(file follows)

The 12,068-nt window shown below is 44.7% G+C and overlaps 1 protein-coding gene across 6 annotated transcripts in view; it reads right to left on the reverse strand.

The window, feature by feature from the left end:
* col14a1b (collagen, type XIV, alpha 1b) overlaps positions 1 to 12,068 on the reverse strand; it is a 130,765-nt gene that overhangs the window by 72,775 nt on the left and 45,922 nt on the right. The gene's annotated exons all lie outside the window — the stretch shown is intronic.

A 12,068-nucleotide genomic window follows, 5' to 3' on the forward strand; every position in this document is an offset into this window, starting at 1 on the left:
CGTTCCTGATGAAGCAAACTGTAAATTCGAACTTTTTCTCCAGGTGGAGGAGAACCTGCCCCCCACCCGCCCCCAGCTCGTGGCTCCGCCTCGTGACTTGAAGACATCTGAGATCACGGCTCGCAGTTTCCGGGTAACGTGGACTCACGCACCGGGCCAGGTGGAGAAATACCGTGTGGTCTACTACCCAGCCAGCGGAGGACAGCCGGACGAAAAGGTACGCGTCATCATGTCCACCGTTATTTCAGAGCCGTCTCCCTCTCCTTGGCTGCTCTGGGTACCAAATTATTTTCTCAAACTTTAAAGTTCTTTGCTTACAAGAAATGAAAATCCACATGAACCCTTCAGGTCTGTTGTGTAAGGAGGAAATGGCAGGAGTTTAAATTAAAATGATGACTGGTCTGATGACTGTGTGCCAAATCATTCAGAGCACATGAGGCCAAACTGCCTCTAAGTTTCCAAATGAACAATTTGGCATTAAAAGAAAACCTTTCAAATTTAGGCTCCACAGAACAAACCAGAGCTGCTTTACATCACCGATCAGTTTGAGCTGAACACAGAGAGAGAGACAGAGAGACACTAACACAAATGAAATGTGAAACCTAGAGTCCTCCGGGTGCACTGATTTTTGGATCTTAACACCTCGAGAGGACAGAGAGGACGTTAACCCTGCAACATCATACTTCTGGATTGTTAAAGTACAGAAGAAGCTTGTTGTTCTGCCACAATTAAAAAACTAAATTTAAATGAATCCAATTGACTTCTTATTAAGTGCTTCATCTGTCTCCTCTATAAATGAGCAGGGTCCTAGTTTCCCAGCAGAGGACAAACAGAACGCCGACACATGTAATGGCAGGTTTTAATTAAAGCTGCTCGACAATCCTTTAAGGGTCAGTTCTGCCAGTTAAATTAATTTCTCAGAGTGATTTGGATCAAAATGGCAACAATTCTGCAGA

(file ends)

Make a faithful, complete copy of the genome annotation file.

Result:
The 12,068-nt window shown below is 44.7% G+C and overlaps 1 protein-coding gene across 6 annotated transcripts in view; it reads right to left on the reverse strand.

The window, feature by feature from the left end:
* col14a1b (collagen, type XIV, alpha 1b) overlaps positions 1 to 12,068 on the reverse strand; it is a 130,765-nt gene that overhangs the window by 72,775 nt on the left and 45,922 nt on the right. The gene's annotated exons all lie outside the window — the stretch shown is intronic.

A 12,068-nucleotide genomic window follows, 5' to 3' on the forward strand; every position in this document is an offset into this window, starting at 1 on the left:
CGTTCCTGATGAAGCAAACTGTAAATTCGAACTTTTTCTCCAGGTGGAGGAGAACCTGCCCCCCACCCGCCCCCAGCTCGTGGCTCCGCCTCGTGACTTGAAGACATCTGAGATCACGGCTCGCAGTTTCCGGGTAACGTGGACTCACGCACCGGGCCAGGTGGAGAAATACCGTGTGGTCTACTACCCAGCCAGCGGAGGACAGCCGGACGAAAAGGTACGCGTCATCATGTCCACCGTTATTTCAGAGCCGTCTCCCTCTCCTTGGCTGCTCTGGGTACCAAATTATTTTCTCAAACTTTAAAGTTCTTTGCTTACAAGAAATGAAAATCCACATGAACCCTTCAGGTCTGTTGTGTAAGGAGGAAATGGCAGGAGTTTAAATTAAAATGATGACTGGTCTGATGACTGTGTGCCAAATCATTCAGAGCACATGAGGCCAAACTGCCTCTAAGTTTCCAAATGAACAATTTGGCATTAAAAGAAAACCTTTCAAATTTAGGCTCCACAGAACAAACCAGAGCTGCTTTACATCACCGATCAGTTTGAGCTGAACACAGAGAGAGAGACAGAGAGACACTAACACAAATGAAATGTGAAACCTAGAGTCCTCCGGGTGCACTGATTTTTGGATCTTAACACCTCGAGAGGACAGAGAGGACGTTAACCCTGCAACATCATACTTCTGGATTGTTAAAGTACAGAAGAAGCTTGTTGTTCTGCCACAATTAAAAAACTAAATTTAAATGAATCCAATTGACTTCTTATTAAGTGCTTCATCTGTCTCCTCTATAAATGAGCAGGGTCCTAGTTTCCCAGCAGAGGACAAACAGAACGCCGACACATGTAATGGCAGGTTTTAATTAAAGCTGCTCGACAATCCTTTAAGGGTCAGTTCTGCCAGTTAAATTAATTTCTCAGAGTGATTTGGATCAAAATGGCAACAATTCTGCAGA